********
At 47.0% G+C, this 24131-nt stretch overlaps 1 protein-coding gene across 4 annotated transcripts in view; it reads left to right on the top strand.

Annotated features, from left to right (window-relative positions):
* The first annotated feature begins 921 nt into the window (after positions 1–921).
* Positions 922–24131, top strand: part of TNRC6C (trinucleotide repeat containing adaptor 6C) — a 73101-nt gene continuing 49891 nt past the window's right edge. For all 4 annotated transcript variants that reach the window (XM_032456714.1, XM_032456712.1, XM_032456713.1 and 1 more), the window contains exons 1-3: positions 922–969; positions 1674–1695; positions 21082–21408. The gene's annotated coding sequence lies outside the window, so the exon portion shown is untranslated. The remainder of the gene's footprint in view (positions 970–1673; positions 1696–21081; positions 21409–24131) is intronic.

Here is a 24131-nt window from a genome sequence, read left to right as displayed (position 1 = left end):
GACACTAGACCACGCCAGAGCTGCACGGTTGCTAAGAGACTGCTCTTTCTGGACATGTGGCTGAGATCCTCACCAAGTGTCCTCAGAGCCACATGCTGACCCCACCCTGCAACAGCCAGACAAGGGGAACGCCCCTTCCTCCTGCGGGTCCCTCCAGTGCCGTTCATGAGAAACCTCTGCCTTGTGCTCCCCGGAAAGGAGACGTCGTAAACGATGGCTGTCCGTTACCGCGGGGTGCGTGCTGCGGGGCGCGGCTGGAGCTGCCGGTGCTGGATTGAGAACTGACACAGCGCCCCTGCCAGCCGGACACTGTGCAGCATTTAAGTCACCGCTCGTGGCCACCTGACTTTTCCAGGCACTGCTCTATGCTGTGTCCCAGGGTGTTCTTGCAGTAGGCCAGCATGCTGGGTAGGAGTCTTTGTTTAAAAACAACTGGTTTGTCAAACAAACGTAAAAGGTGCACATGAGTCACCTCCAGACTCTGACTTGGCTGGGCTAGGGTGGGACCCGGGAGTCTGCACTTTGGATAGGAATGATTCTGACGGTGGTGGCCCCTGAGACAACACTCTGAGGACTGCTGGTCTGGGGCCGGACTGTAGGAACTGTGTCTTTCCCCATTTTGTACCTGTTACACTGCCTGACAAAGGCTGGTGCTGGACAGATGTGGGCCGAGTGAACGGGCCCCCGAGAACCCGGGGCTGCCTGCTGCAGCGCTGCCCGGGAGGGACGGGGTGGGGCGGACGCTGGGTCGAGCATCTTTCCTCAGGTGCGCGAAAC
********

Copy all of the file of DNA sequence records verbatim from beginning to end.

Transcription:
At 47.0% G+C, this 24131-nt stretch overlaps 1 protein-coding gene across 4 annotated transcripts in view; it reads left to right on the top strand.

Annotated features, from left to right (window-relative positions):
* The first annotated feature begins 921 nt into the window (after positions 1–921).
* Positions 922–24131, top strand: part of TNRC6C (trinucleotide repeat containing adaptor 6C) — a 73101-nt gene continuing 49891 nt past the window's right edge. For all 4 annotated transcript variants that reach the window (XM_032456714.1, XM_032456712.1, XM_032456713.1 and 1 more), the window contains exons 1-3: positions 922–969; positions 1674–1695; positions 21082–21408. The gene's annotated coding sequence lies outside the window, so the exon portion shown is untranslated. The remainder of the gene's footprint in view (positions 970–1673; positions 1696–21081; positions 21409–24131) is intronic.

Here is a 24131-nt window from a genome sequence, read left to right as displayed (position 1 = left end):
GACACTAGACCACGCCAGAGCTGCACGGTTGCTAAGAGACTGCTCTTTCTGGACATGTGGCTGAGATCCTCACCAAGTGTCCTCAGAGCCACATGCTGACCCCACCCTGCAACAGCCAGACAAGGGGAACGCCCCTTCCTCCTGCGGGTCCCTCCAGTGCCGTTCATGAGAAACCTCTGCCTTGTGCTCCCCGGAAAGGAGACGTCGTAAACGATGGCTGTCCGTTACCGCGGGGTGCGTGCTGCGGGGCGCGGCTGGAGCTGCCGGTGCTGGATTGAGAACTGACACAGCGCCCCTGCCAGCCGGACACTGTGCAGCATTTAAGTCACCGCTCGTGGCCACCTGACTTTTCCAGGCACTGCTCTATGCTGTGTCCCAGGGTGTTCTTGCAGTAGGCCAGCATGCTGGGTAGGAGTCTTTGTTTAAAAACAACTGGTTTGTCAAACAAACGTAAAAGGTGCACATGAGTCACCTCCAGACTCTGACTTGGCTGGGCTAGGGTGGGACCCGGGAGTCTGCACTTTGGATAGGAATGATTCTGACGGTGGTGGCCCCTGAGACAACACTCTGAGGACTGCTGGTCTGGGGCCGGACTGTAGGAACTGTGTCTTTCCCCATTTTGTACCTGTTACACTGCCTGACAAAGGCTGGTGCTGGACAGATGTGGGCCGAGTGAACGGGCCCCCGAGAACCCGGGGCTGCCTGCTGCAGCGCTGCCCGGGAGGGACGGGGTGGGGCGGACGCTGGGTCGAGCATCTTTCCTCAGGTGCGCGAAAC